Theological School invites Drew community to Black Lives Matter program

7 mins read

By Charlotte Brockway

The Black Ministerial Caucus and Graduate Division of Religion Students Association are partnering up with the Theological School to invite the Drew community to join them on Tuesday, Oct. 25 for a Black Lives Matter Program. The event will include a Chapel service which begins at 4:10 p.m. with Rev. Andrew Wilkes Associate Pastor of the Greater Allen A.M.E. and Executive Director of the Drum Major Institute, followed by a workshop to culminate with a peaceful protest that will consist of walking from Drew to Madison City Hall.

“Now, more than ever, it’s time for us,” said Devon Horton, the Community Liaison, “as a people, to unite, to become educated, and make our presence known in the community–’peacefully!’”
“This is a student led activity,” said Ericka Dunbar, co-chair for the Graduate Division of Religion Student Association, listing several reasons on why they have decided to organize this event.

Dunbar identified many reasons on why the community should join the event. “It’s our moral and ethical responsibility to speak out against injustices against humanity. It’s no secret that there are intersecting systemic oppressions that gravely impact people of color but Black people in disproportionate rates. We cannot be silent about these issues. We must speak out and ensure actions are followed up to ensure safety, liberty and justice for ALL, which includes Blacks,” said Dunbar. Adding onto this, she remarked that “We want to encourage the Theo School and Drew University to take a stance, articulate it and to transform policies and procedures that sustain the culture of oppression. These injustices aren’t happening only in communities outside of Drew but are happening to Drew students as well.”


Dunbar also shared many unfortunate encounters Drew students face even in Madison.“Many students complain of being profiled by Madison police and police in neighboring towns, many are being profiled in Walgreens in Madison, many of Madison’s residents disrespect and dehumanize Drew students on and off campus.” She identified that “There is a persistent problem of people coming over to the Shakespeare Theatre treating Drew’s students as criminals or thugs, locking their doors as we walk through our own domain and making remarks as if we pose a threat. These things are also happening to students of color at neighboring institutions. We are calling these detrimental behaviors, attitudes and ideologies out and calling forth a moral revolution of values to transform the moral and ethical bankrupt systems that are killing our people.”

When asked what they expect from the outcome, Dunbar said, “we hope that people will become allies with Black people enduring historical, multigenerational and very complex social and personal traumas. We hope to transform insensitivity, ignorance and complacency. We need allies to live into the values they espouse but don’t embody.”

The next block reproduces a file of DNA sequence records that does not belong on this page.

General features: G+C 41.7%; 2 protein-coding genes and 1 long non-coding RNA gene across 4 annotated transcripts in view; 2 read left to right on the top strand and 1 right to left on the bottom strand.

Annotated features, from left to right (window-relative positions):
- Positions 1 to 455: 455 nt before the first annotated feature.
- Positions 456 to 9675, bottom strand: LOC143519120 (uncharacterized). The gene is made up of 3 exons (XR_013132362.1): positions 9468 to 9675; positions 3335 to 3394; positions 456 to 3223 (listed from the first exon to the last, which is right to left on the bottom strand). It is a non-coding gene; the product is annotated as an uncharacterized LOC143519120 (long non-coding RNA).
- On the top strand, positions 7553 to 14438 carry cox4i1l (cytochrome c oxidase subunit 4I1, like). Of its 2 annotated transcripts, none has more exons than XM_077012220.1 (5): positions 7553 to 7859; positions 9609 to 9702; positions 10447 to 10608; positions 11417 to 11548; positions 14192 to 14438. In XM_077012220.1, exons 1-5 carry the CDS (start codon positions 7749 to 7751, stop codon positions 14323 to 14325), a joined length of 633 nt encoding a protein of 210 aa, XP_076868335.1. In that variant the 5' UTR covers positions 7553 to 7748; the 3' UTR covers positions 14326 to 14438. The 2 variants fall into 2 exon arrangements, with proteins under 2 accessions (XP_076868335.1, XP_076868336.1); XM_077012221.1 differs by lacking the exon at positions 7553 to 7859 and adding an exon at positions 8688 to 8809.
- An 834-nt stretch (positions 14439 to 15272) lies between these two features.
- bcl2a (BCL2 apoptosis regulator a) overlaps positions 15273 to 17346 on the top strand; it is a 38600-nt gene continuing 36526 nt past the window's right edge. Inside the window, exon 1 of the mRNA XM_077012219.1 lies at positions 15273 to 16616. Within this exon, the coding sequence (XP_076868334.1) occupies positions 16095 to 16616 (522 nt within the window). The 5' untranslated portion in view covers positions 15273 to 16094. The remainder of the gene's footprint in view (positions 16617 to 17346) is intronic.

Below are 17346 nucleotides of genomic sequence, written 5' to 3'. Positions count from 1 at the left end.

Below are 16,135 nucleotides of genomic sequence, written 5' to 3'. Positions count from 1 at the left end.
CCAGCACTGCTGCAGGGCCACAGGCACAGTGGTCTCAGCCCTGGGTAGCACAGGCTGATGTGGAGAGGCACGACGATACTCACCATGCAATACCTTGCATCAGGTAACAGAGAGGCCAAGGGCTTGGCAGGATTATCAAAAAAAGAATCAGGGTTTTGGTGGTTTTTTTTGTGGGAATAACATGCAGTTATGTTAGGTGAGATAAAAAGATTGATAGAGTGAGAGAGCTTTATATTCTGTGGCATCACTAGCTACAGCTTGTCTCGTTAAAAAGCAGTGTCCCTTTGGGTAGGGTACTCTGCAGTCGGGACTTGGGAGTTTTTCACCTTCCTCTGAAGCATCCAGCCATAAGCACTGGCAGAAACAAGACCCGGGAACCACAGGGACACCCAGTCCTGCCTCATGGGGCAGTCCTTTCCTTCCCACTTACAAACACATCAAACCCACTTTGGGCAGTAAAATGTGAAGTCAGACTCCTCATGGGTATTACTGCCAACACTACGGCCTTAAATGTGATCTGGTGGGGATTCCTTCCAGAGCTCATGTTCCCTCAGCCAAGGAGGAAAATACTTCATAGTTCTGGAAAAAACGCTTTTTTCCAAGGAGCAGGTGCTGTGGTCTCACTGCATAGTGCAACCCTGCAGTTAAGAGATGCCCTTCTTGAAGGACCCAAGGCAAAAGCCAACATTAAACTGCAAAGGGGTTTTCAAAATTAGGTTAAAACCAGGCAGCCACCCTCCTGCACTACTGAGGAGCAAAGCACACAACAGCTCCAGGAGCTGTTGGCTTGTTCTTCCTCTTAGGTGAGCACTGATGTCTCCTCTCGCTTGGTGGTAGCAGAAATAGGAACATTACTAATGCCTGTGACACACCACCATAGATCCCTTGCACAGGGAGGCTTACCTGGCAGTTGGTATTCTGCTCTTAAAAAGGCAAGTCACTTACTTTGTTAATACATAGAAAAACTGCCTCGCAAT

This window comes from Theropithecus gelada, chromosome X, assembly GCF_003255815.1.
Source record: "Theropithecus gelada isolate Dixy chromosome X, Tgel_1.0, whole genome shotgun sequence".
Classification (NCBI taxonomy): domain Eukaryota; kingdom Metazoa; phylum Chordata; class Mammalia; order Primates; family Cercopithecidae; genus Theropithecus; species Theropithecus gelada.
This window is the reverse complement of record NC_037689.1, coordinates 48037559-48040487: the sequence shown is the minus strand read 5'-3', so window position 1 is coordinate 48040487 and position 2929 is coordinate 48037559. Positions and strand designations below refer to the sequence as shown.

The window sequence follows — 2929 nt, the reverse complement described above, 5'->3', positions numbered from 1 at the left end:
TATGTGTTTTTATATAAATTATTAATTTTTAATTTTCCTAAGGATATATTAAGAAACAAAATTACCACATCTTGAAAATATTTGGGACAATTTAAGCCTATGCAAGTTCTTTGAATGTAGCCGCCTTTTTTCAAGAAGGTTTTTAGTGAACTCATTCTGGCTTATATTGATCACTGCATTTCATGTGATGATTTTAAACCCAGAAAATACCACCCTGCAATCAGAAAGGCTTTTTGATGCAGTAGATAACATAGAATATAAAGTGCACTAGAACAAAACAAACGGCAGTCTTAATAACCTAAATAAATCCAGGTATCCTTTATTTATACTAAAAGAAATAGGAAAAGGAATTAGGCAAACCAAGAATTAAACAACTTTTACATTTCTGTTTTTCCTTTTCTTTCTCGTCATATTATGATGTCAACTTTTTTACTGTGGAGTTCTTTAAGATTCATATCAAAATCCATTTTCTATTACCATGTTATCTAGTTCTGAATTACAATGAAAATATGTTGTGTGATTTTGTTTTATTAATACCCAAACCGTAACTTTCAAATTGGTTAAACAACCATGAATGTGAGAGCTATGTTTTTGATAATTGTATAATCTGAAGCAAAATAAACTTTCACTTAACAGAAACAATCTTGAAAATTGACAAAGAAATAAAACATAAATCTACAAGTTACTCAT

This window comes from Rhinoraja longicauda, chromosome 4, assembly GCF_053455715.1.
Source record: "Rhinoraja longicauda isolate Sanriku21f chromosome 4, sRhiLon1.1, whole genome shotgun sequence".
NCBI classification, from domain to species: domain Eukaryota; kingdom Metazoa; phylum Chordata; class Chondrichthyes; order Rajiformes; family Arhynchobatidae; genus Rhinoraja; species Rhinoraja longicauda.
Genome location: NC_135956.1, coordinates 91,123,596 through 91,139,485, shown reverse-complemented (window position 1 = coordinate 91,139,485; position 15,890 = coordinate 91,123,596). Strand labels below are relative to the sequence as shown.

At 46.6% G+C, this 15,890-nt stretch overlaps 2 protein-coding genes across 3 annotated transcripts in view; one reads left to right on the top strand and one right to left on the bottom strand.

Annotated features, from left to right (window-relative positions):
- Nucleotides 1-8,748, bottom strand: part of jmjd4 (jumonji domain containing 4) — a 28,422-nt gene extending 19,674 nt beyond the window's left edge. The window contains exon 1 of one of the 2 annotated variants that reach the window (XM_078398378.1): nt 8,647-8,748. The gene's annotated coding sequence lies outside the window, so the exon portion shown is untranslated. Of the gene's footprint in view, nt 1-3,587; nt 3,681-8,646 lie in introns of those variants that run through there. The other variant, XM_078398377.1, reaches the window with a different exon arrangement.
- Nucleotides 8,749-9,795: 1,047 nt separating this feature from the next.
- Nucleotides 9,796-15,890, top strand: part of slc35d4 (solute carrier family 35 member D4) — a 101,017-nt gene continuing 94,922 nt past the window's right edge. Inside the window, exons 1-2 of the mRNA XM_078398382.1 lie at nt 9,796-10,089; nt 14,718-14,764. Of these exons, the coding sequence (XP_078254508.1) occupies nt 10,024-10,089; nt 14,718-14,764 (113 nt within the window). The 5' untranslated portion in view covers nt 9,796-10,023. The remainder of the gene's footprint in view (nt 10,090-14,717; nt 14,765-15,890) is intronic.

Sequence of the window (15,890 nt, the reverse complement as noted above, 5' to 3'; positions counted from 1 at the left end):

When Drew students were asked how they felt about the program, some of them mentioned they would love to attend but were unavailable.
“As far as the event, I’ve loved to attend,” said Zsane Sadler (‘17), “but unfortunately I have another obligation during that time. But I think it’s an excellent opportunity to bring awareness to ongoing issues within the black community. Even though I can’t go to the event, it will still be great for people at Drew to come together on these issues as I have seen happen in the past.”

On the overall importance of the Black Lives Matter movement, Dunbar had this to say,
“We live in a country that declares we are one nation, under God, indivisible, with liberty and justice for all. It’s a lie. We’ve always been divided as the country was built off division and terrorism as colonizers caused many ruptures…between people and lands, cultures, identities, etc. The nation was built on bondage and injustice for several groups, namely diasporic Africans and Native Americans.

We were brought together under false pretenses as colonizers gave us a God and a Bible whom they claim supported our exploitation and commodification. The Movement of Black Lives Matter is doing to work of exposing the ramifications of the original sin of America. If ever we are to embody liberty and justice for all, it will begin with the work of acknowledging America’s original sin and its consequences. Consequences that are affecting Black bodies and souls in ways that are detrimental to not only Blacks but to the moral fabric of society.

Black Lives Matter is doing the hard, necessary work that must be done. Where the community comes together is those who are perpetrators and perpetrators of injustice have to acknowledge their wrong-doing and bring their practices to a halt. The work of Black Lives Matter isn’t enough. We are giving the vocal call, but there must be a response in embodied actions.”

Dunbar advises allies and those attending to forgive yourself, ask God for forgiveness for your role in perpetuating oppression, change your behaviors, transform despotic attitudes and ideologies that you’ve been committed to and do the hard work of ensuring liberty and justice for all.

Leave a Reply

Previous Story

King of Thailand passes away at 88

Next Story

Commons continues to use disposable utensils

Latest from Blog

%d bloggers like this: